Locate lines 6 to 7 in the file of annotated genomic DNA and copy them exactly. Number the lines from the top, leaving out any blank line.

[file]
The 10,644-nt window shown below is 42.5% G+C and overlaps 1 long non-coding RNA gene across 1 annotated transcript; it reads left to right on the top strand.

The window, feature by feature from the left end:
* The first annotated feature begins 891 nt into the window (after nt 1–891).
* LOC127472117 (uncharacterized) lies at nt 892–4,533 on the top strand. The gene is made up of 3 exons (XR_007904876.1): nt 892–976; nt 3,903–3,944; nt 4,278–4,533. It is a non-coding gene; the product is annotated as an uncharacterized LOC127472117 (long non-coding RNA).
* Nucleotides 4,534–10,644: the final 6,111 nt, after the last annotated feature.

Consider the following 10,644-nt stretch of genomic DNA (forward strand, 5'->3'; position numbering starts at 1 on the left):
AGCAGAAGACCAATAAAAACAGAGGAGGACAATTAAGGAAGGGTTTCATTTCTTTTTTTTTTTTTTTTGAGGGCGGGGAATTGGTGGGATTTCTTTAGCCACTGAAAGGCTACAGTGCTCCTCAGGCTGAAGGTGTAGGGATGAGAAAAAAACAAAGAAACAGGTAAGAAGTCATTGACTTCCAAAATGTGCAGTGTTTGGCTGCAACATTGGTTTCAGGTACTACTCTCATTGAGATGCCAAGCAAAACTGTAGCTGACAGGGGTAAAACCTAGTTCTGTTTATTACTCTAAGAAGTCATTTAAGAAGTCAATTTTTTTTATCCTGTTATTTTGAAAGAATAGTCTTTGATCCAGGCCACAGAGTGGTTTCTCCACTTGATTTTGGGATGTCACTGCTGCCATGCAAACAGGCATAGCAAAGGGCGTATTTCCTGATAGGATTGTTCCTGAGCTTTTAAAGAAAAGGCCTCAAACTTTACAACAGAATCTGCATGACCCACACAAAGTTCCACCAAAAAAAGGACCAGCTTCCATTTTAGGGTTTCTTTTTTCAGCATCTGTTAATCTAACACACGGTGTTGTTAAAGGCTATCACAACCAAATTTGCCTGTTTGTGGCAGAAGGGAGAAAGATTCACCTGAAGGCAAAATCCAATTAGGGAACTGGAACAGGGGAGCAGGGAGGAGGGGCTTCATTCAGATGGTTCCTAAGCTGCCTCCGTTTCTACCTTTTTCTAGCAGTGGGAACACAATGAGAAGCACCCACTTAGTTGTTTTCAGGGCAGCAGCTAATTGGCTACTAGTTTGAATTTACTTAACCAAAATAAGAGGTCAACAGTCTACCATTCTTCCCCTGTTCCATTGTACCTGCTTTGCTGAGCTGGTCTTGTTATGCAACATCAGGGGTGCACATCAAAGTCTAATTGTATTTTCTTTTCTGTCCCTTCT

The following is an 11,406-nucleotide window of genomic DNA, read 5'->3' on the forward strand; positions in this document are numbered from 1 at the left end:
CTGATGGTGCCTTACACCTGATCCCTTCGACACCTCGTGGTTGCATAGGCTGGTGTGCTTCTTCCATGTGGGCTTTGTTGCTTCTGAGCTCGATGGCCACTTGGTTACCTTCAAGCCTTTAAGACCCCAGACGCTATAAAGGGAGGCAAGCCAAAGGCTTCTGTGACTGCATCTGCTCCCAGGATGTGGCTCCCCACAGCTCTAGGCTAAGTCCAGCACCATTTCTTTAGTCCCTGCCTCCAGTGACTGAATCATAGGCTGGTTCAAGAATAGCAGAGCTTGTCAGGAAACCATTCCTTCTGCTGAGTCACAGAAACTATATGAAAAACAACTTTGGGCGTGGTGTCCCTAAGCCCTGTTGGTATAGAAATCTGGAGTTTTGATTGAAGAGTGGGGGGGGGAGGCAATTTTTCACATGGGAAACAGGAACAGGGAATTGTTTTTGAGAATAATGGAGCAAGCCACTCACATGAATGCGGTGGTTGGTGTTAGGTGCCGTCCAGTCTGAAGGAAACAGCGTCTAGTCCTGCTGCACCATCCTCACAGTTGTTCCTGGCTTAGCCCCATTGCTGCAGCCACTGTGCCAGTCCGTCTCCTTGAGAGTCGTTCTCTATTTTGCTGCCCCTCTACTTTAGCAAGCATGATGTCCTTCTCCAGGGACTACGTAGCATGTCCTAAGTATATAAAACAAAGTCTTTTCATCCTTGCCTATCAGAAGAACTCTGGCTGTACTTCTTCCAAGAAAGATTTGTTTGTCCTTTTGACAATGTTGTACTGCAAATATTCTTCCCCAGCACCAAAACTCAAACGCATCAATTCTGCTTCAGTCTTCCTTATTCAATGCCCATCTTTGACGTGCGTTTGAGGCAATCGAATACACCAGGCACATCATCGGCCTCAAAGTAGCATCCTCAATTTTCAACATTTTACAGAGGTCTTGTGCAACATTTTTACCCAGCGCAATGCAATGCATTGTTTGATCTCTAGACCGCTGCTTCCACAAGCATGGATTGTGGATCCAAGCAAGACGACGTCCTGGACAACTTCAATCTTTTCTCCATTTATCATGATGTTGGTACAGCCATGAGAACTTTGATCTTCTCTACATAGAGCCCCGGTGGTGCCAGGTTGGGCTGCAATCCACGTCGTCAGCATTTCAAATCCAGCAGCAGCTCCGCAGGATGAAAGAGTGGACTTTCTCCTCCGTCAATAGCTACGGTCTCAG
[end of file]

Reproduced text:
Consider the following 10,644-nt stretch of genomic DNA (forward strand, 5'->3'; position numbering starts at 1 on the left):
AGCAGAAGACCAATAAAAACAGAGGAGGACAATTAAGGAAGGGTTTCATTTCTTTTTTTTTTTTTTTTGAGGGCGGGGAATTGGTGGGATTTCTTTAGCCACTGAAAGGCTACAGTGCTCCTCAGGCTGAAGGTGTAGGGATGAGAAAAAAACAAAGAAACAGGTAAGAAGTCATTGACTTCCAAAATGTGCAGTGTTTGGCTGCAACATTGGTTTCAGGTACTACTCTCATTGAGATGCCAAGCAAAACTGTAGCTGACAGGGGTAAAACCTAGTTCTGTTTATTACTCTAAGAAGTCATTTAAGAAGTCAATTTTTTTTATCCTGTTATTTTGAAAGAATAGTCTTTGATCCAGGCCACAGAGTGGTTTCTCCACTTGATTTTGGGATGTCACTGCTGCCATGCAAACAGGCATAGCAAAGGGCGTATTTCCTGATAGGATTGTTCCTGAGCTTTTAAAGAAAAGGCCTCAAACTTTACAACAGAATCTGCATGACCCACACAAAGTTCCACCAAAAAAAGGACCAGCTTCCATTTTAGGGTTTCTTTTTTCAGCATCTGTTAATCTAACACACGGTGTTGTTAAAGGCTATCACAACCAAATTTGCCTGTTTGTGGCAGAAGGGAGAAAGATTCACCTGAAGGCAAAATCCAATTAGGGAACTGGAACAGGGGAGCAGGGAGGAGGGGCTTCATTCAGATGGTTCCTAAGCTGCCTCCGTTTCTACCTTTTTCTAGCAGTGGGAACACAATGAGAAGCACCCACTTAGTTGTTTTCAGGGCAGCAGCTAATTGGCTACTAGTTTGAATTTACTTAACCAAAATAAGAGGTCAACAGTCTACCATTCTTCCCCTGTTCCATTGTACCTGCTTTGCTGAGCTGGTCTTGTTATGCAACATCAGGGGTGCACATCAAAGTCTAATTGTATTTTCTTTTCTGTCCCTTCT